We should take a long, hard look at the statistics in this edition.
First and foremost, let’s take a look at Mississippi’s rankings by category from Chief Executive magazine, which ranked our state 30th overall in the nation in its list for “Best States for Jobs and Business Growth.”
On the positive side, we were 15th overall in workforce and 17th in cost of business.
So, we have done a good job of luring business here with inexpensive labor and a relatively inexpensive way to do business.
But where business is concerned in Mississippi, the bottom line comes down to a couple of subjects we have to start pushing as our leading economic indicators — education and healthcare.
In education and quality of life, Mississippi ranks 50th and 48th, respectively in Chief Executive magazine’s lists.
Part of what they consider quality of life is healthcare, and Mississippi continues to be the epicenter for heart disease, obesity and diabetes in the United States. We have to turn this around if we want to be a real player when it comes to attracting business.
Secondly, education is still a thorn in our side. We have been talking and talking and talking about it for more than 40 years. Yet, when it comes to doing something, we patch and patch and patch.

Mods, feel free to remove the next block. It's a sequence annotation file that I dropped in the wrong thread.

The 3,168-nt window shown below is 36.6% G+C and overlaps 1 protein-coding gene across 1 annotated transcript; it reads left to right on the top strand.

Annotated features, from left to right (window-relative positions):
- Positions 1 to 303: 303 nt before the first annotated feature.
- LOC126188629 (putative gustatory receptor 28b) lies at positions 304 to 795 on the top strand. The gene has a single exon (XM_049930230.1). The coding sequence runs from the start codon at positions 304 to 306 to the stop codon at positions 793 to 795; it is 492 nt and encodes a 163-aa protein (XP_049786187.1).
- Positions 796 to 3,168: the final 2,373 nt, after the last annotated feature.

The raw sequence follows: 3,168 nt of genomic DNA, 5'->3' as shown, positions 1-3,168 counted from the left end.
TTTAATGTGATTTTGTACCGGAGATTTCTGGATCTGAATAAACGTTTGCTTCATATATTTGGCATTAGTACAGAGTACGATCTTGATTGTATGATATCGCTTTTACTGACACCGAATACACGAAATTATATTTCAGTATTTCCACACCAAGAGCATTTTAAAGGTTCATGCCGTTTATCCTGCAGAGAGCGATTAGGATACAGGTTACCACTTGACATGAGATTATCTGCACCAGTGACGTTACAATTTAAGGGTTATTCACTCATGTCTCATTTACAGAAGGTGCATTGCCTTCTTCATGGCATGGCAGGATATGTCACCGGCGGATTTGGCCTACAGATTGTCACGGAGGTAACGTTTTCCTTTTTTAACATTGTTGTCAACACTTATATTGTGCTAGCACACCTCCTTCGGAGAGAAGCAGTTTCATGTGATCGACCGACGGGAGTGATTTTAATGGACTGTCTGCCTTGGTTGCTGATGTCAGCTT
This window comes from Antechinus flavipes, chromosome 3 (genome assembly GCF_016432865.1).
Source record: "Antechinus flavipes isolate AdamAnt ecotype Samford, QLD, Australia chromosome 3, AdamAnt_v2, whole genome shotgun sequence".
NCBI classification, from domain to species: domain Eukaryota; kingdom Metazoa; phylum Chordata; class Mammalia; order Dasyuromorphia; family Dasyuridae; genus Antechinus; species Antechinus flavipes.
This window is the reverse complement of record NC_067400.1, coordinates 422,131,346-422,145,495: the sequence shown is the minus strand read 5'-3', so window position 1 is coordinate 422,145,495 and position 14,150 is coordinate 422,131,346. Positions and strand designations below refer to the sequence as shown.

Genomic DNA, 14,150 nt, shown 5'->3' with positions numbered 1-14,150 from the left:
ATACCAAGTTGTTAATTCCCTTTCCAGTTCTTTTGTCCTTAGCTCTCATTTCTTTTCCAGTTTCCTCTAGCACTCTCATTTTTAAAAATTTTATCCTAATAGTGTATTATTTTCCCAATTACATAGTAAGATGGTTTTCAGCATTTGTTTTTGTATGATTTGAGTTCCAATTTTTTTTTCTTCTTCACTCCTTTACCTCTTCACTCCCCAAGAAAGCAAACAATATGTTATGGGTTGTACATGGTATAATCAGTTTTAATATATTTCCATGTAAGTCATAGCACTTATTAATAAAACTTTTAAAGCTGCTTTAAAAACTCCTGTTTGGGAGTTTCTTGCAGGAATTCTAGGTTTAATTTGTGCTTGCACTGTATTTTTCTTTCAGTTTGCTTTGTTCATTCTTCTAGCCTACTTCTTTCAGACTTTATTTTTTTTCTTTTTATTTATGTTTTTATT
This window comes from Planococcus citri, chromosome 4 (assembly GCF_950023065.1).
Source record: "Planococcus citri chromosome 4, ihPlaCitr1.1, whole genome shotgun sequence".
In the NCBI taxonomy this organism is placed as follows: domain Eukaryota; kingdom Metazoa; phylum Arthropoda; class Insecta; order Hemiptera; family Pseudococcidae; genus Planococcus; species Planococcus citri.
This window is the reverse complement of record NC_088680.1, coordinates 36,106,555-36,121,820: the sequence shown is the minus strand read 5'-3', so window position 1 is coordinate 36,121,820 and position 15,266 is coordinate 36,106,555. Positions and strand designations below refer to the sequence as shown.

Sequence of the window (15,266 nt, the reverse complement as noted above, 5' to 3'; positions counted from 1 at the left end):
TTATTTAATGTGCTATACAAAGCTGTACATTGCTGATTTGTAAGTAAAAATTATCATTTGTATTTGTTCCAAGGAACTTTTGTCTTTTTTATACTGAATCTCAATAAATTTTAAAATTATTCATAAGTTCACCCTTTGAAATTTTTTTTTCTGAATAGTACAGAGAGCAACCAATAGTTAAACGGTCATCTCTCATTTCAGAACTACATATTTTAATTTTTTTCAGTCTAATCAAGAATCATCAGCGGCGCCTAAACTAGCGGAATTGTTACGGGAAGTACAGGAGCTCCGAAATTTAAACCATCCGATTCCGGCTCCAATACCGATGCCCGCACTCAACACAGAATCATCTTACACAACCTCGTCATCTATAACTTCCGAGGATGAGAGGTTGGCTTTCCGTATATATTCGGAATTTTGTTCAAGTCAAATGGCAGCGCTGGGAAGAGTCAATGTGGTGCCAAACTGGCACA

Last week, Mississippi lawmakers proposed a few more patches by suggesting the state should issue more than $282 million in bonds to pay for big public projects.
The bill includes $35 million for universities, $12 million for community colleges and $20 million for local bridge replacement. It also has $12 million for the state Crime Lab and $3 million for the Port of Greenville, and millions for museums, zoos, fire trucks and other items.
That is a lot of money, but money, as we know, isn’t the only thing that will make education better.
Improving education has to be the No. 1 priority for every legislator every year.
While it is great for Mississippi to have jumped 15 spots on the “Best and Worst States for Jobs and Business Growth,” think about how far up the ladder we would have climbed if we have moved up 15 places in the education and quality of life categories.
Labor force conditions for the state changed very little between January and February, with the unemployment rate inching downward one-tenth of a point. Mississippi’s not seasonally adjusted unemployment rate went from 9.3 percent in January to 9.2 percent in February. The February 2009 rate was higher than one year ago when the rate was 5.9 percent. The nation’s unemployment rate increased over the month from 8.5 to 8.9 percent for February and was elevated significantly when compared to the year ago rate of 5.2 percent.
Lamar and Rankin Counties posted the lowest unemployment rate for the month of February at 6.0 percent followed by Lafayette County at 6.3 percent. Fifty-seven counties showed either rate decreases or no change. Forty-seven counties reported double-digit rates for the month with nine counties reporting rates greater than or equal to 15.0 percent.
Contact MBJ managing editor Ross Reily at email@example.com.
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